Date on Master's Thesis/Doctoral Dissertation


Document Type

Doctoral Dissertation

Degree Name

Ph. D.



Degree Program

English Rhetoric and Composition, PhD

Committee Chair

Williams, Bronwyn

Committee Co-Chair (if applicable)

Sheridan, Mary P.

Committee Member

Sheridan, Mary P.

Committee Member

Clukey, Amy

Committee Member

Goldblatt, Eli

Author's Keywords

rural studies; community literacy; literacy sponsorship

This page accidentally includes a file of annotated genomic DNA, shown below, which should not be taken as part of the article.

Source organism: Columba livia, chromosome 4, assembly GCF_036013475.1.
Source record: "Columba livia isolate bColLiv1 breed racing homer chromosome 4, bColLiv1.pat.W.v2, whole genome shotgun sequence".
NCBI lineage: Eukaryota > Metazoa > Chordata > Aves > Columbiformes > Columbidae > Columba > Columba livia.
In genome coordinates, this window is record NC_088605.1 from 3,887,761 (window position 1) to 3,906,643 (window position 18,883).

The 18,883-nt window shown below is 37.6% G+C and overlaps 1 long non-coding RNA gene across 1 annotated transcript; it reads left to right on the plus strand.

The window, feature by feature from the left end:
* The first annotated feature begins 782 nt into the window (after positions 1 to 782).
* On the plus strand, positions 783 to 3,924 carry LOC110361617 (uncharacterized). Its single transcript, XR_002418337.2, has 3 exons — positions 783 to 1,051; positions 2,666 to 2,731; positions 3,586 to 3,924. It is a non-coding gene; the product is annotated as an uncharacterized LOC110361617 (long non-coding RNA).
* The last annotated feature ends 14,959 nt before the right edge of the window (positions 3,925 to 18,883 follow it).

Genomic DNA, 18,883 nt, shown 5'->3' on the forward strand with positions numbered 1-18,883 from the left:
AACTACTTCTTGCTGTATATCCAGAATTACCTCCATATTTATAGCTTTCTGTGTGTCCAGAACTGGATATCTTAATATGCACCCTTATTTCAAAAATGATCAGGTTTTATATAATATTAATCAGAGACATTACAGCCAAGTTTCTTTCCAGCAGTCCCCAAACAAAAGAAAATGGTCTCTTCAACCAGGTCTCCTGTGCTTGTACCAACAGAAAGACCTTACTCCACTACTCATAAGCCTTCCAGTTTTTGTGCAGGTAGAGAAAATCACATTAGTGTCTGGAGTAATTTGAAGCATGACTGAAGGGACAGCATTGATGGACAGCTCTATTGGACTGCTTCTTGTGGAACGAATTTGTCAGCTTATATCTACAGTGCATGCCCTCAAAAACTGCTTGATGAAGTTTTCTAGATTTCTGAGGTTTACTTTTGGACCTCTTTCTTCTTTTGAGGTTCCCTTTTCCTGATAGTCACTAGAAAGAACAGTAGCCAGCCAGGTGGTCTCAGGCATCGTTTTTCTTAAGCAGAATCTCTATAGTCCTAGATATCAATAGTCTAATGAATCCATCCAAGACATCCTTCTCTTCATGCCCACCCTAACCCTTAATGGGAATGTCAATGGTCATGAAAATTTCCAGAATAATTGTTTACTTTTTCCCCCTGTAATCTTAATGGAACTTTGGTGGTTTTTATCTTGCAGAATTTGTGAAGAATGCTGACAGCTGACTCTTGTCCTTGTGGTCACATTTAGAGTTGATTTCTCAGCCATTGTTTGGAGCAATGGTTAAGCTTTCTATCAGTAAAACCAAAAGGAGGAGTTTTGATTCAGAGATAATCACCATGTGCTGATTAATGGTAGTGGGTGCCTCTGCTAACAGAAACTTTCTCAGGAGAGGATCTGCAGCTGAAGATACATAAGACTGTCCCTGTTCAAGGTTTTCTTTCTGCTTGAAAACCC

Recently, the academy has become aware that rural students are choosing to attend institutions of higher education less often than their urban counterparts. Rationalizing why this particular population remains underserved by institutions of higher learning is a new conversation for higher education. And yet, in literacy studies, the perceived urban/rural divide in terms of national politics sometimes seeps into conversations about the perceived “literacy” or culture of rural peoples. This polarization, unaccompanied by detailed portraits of rural community literacy sponsorship, means that rural areas do not benefit from the consistent attention paid to their urban counterparts in New Literacy Studies. In this project, these larger issues of rural representation are meshed with recent calls for more research into literacy sponsorship networks: in particular, calls more detailed pictures of the networks of literacy sponsorship in which those sponsors are located. This pilot project responds to both of the issues above by offering a concrete mapping methodology in the hopes of encouraging replication by other scholars. In particular, the project forwards research by providing a specific, multiple-methods study focused on mapping the literacy sponsorship network in a single rural community located in the mid-South. Chapter 1 grounds the study in New Literacy Studies, rural contexts, and complexity theories; Chapter 2 details methodological setup, researcher positionality, and visual mapping elements. Chapter 3 paints over the initial visualization by emphasizing narrative detail of current collaborative literacy sponsorship activities in the community of study. Chapter 4 complicates these collaborations, detailing how multiple cultural aspects affect the operations of community collaborations, particular in terms of access to literacy sponsorship roles. Ultimately, this study advances research in literacy sponsorship networks, proposing a new concrete methodological approach for mapping the complexity of an individual literacy sponsorship network and providing a more detailed portrait of a single rural network.